KIOSK By Unfold

There are many designers doing interesting things with 3D printing, but one of the more interesting groups is Antwerp-based Unfold Design Studio. For some years they've been designing interesting creations, some of which are for sale at their online store. 
 
Recently they've been working with 3D printer manufacturer Bits From Bytes on ceramic 3D printing, but soon they'll be doing something even more interesting. Inspired by author Bruce Sterling's forward looking tale, KIOSK, they're going to attempt something similar in real life: 
 
KIOSK is a project that explores a near future scenario in which digital fabricators are so ubiquitous, that we see them appear on street corners, just like fast food today is sold in NY style mobile food stalls. A place where you can quickly get a custom made fix for your broken shoe, materialise an illegal download of Starck’s Juicy Salif orange squeezer that you modified for better performance or quickly print out a present for your sisters birthday.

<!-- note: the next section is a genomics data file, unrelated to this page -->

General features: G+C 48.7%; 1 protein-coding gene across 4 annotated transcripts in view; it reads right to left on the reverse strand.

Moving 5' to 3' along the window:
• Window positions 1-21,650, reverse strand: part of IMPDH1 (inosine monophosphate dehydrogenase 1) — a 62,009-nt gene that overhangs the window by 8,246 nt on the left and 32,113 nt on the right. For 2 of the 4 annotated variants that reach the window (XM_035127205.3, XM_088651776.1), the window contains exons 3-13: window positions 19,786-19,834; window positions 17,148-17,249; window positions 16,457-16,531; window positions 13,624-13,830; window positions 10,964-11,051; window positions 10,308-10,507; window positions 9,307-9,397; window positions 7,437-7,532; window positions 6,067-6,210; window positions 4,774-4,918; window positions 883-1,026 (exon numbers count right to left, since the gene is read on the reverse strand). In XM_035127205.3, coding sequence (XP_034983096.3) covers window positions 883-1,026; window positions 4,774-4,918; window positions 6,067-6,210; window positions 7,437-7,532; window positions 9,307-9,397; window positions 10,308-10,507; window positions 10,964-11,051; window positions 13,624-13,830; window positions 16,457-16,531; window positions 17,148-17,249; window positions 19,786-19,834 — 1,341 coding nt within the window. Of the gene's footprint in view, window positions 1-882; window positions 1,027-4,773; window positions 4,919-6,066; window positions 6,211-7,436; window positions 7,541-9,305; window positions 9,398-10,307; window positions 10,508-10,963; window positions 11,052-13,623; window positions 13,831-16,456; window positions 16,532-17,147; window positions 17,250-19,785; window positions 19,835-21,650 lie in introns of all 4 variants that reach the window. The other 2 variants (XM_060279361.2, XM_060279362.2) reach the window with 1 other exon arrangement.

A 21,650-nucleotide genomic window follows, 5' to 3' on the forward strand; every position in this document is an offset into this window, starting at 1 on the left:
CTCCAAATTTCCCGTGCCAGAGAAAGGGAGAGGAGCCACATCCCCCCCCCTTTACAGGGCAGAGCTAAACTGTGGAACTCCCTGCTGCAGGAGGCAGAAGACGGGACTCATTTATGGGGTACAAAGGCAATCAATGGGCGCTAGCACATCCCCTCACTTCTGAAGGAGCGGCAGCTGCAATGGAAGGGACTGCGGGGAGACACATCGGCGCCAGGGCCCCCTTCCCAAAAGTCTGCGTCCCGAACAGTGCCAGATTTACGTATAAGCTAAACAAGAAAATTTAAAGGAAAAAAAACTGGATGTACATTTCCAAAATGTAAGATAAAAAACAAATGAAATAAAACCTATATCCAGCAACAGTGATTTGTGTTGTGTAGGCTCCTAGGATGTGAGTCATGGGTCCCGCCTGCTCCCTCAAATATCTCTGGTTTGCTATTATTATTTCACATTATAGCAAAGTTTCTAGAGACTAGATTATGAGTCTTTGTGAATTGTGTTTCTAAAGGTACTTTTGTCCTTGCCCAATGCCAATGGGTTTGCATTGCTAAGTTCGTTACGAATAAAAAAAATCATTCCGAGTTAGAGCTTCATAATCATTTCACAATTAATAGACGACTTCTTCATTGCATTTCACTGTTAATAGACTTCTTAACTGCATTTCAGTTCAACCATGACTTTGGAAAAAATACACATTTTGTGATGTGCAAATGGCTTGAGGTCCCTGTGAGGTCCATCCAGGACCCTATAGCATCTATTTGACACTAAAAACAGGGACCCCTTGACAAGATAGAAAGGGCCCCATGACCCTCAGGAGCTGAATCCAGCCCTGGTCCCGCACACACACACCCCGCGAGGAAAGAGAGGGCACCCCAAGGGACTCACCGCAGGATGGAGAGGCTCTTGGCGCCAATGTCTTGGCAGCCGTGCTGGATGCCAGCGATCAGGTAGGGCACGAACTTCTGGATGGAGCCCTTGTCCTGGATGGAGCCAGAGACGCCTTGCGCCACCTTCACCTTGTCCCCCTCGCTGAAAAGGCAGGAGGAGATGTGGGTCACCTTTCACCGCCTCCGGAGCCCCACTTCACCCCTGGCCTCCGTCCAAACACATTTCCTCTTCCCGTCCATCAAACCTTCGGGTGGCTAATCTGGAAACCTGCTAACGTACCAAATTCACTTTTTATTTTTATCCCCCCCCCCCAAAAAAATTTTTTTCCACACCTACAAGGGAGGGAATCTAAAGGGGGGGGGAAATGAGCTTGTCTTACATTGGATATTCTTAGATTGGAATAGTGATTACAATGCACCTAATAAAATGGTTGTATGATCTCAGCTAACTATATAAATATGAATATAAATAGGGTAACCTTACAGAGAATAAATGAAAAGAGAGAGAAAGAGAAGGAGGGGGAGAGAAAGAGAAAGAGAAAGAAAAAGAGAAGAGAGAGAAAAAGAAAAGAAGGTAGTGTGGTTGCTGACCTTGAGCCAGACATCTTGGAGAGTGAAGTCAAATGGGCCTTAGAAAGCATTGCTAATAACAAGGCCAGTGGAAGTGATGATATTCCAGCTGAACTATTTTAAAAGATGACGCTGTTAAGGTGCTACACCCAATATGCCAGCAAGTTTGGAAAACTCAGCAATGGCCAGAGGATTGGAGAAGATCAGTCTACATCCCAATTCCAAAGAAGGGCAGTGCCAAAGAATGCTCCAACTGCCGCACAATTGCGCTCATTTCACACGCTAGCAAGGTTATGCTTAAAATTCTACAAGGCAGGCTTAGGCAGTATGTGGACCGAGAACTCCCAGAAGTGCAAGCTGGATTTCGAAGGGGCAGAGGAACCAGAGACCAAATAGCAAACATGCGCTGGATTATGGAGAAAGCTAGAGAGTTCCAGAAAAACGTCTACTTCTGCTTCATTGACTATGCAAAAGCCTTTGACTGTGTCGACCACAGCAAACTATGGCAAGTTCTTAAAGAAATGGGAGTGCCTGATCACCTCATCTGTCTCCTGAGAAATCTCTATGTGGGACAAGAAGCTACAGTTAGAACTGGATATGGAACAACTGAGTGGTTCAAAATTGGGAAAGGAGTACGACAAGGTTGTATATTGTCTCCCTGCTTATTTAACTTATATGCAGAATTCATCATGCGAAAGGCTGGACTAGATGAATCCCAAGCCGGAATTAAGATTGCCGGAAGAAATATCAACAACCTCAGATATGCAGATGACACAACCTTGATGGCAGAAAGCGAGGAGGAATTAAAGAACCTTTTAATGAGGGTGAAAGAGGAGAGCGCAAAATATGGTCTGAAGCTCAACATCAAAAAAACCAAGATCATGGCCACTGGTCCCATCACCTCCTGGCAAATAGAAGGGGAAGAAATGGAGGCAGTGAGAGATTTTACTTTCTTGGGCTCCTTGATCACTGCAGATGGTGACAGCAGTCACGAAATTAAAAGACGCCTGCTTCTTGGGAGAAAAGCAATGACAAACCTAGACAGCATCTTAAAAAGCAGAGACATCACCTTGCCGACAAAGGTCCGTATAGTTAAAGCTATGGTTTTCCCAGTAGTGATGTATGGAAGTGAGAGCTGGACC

How does this scenario challenge our perception of authorship, originality, design and what is the role of the designer when goods are moved around in the form of digital blueprints and appropriated in ways beyond our control?
 
Unfold gathered information from various designers and labels about how they position themselves towards this scenario. During the Salone del Mobile Unfold will three-dimensionally scan new objects presented by these various designers and based on the acquired data, appropriate, sample, remix, improve, up/downscale or copy new objects 3d-printed on the spot.
 
KIOSK will take place during Salone Internazionale del Mobile on April 12-17 in Milan at Privata Oslavia 8, Ventura Lambrate. According to Wikipedia, this is the "largest decoration trade fair in the world." Just the place to attempt bringing science fiction to life.  
 
Hat tip to Dries

General Fabb

Kerry Stevenson, aka "General Fabb" has been writing Fabbaloo posts since he launched the venture in 2007, with an intention to promote and grow the incredible technology of 3D printing across the world. So far, it seems to be working!

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